As Jesus and his disciples were on their way, he came to a village where a woman named Martha opened her home to him. She had a sister called Mary, who sat at the Lord’s feet listening to what he said. But Martha was distracted by all the preparations that had to be made. She came to him and asked, “Lord, don’t you care that my sister has left me to do the work by myself? Tell her to help me!” “Martha, Martha,” the Lord answered, “you are worried and upset about many things, but few things are needed—or indeed only one. Mary has chosen what is better, and it will not be taken away from her.” Luke 10:38-42
In this passage, we find Martha (sister of Mary and Lazarus – all very dear friends of Jesus) inviting Jesus and his disciples into her home on Jesus’ way to Jerusalem. This invitation led to a sudden influx of other guests eager to hear Jesus and his riveting message.
Anyone familiar with Middle Eastern standards of hospitality is aware that Martha instinctively gathered all her household resources and more to offer comfort and nourishment to her guests. Needless to say, this large, spontaneous gathering overwhelmed her.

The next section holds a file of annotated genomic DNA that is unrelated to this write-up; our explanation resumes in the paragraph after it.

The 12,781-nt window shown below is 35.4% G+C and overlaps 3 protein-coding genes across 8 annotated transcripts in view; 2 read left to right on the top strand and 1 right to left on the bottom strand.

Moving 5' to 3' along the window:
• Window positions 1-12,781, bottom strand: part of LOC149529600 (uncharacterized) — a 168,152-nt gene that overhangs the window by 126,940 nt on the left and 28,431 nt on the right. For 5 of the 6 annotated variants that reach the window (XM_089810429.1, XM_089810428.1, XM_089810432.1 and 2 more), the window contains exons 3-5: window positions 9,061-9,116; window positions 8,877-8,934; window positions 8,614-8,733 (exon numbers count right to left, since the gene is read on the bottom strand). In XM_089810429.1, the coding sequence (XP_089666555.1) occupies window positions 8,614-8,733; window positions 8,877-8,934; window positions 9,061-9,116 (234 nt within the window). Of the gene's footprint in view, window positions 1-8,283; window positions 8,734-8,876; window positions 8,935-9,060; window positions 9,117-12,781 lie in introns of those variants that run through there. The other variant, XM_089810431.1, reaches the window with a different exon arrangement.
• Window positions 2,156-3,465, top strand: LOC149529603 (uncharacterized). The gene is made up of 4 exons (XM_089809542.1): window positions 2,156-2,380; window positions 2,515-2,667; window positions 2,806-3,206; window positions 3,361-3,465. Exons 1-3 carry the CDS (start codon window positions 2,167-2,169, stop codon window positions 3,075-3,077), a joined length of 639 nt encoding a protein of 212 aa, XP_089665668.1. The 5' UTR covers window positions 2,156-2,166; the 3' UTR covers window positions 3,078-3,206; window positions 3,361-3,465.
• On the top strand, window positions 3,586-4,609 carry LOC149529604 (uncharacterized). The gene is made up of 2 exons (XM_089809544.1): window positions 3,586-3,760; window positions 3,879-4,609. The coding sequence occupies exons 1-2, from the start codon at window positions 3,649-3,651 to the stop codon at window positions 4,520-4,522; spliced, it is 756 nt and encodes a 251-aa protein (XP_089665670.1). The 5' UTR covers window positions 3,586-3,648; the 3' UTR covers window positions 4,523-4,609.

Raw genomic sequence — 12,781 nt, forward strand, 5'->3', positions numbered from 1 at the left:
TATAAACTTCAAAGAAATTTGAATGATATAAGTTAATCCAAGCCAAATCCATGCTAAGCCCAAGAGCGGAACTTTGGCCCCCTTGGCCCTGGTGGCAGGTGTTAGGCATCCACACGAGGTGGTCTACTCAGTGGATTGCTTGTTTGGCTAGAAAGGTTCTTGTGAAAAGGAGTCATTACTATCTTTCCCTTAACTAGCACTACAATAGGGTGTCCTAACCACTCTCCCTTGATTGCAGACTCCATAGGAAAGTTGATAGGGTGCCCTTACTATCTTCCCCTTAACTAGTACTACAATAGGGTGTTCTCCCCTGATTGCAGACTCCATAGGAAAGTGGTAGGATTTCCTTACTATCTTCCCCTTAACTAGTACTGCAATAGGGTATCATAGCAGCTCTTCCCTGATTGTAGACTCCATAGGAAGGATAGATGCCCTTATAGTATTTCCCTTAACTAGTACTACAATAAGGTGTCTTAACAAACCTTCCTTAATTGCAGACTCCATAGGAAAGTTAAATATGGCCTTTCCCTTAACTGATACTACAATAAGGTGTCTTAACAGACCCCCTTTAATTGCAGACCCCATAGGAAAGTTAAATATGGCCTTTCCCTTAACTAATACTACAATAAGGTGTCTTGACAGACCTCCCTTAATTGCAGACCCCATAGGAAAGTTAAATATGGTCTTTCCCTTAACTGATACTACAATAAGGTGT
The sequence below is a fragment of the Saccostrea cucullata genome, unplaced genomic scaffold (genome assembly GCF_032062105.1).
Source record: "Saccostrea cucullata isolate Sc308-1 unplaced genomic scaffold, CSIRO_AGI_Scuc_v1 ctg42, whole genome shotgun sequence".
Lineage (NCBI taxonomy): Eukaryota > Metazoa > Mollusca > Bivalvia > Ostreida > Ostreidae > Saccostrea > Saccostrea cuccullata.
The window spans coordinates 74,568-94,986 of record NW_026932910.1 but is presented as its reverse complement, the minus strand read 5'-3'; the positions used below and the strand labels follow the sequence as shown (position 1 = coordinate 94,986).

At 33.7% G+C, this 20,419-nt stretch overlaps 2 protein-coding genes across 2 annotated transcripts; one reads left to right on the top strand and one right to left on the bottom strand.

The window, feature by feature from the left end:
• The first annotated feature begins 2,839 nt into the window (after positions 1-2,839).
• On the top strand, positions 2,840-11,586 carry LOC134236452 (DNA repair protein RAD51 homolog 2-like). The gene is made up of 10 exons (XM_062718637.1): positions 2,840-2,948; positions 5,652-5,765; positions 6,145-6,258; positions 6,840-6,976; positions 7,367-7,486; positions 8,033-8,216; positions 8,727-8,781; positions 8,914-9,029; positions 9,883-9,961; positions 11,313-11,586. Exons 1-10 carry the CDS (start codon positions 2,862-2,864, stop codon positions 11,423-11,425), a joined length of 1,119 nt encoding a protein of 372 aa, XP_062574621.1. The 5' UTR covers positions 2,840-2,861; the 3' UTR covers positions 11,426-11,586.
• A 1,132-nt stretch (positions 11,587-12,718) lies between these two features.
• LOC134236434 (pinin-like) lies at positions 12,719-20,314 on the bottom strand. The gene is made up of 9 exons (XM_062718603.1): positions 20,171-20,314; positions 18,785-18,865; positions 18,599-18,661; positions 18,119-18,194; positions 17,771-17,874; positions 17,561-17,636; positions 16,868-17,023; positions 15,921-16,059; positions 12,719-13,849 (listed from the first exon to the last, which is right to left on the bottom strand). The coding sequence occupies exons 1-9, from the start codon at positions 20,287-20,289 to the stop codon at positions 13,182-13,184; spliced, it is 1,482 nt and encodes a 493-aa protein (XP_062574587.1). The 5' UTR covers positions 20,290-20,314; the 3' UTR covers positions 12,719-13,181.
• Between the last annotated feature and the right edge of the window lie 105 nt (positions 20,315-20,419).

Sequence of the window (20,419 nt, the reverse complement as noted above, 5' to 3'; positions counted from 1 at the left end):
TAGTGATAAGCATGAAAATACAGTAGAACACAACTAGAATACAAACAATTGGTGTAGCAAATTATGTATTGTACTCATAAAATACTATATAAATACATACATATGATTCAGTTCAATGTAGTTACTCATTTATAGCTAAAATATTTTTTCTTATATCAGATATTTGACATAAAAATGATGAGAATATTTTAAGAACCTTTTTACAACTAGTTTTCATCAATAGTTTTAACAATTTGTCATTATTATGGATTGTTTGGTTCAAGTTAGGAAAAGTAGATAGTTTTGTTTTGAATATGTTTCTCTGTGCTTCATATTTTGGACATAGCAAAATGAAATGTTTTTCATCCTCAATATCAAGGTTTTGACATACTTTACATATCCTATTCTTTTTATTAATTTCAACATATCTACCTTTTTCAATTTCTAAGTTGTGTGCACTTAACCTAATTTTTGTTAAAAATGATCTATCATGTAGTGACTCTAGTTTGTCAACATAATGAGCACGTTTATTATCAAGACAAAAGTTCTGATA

In the midst of her superb display of hospitality, Martha saw her sister, Mary, sitting at Jesus’ feet, immersed in his words. In distress, she interrupted Jesus and called for help.
We might interpret Martha’s cry for help as an unreasonable demand and that Jesus shamed her for being distracted by mundane tasks. A closer look suggests Jesus invited his generous hostess to modify, even abandon, traditional hospitality norms to simply enjoy his presence.
Like Martha, I’ve been tempted to complicate preparations for guests. In the past, I’ve considered multiple new recipes, fussed about cleaning and decorating my house, and given the “eye” to family members who didn’t help after guests arrived. This routine has often left me frazzled and limited my ability to enjoy the uniqueness of the moment.
Even though I’ve streamlined my preparations in recent years – even meeting in other settings besides my home – I’m forever drawn to focus on cultural ideas of hospitality rather than first asking Jesus how he wants to meet my guests with his marvelous insights and generosity.
Give some thought to refreshing your hospitality habits. Ask Jesus to show you places to invite guests he’s arranged for you, how to interact with them, and how to make Jesus your guest of honor.
By Kathleen Petersen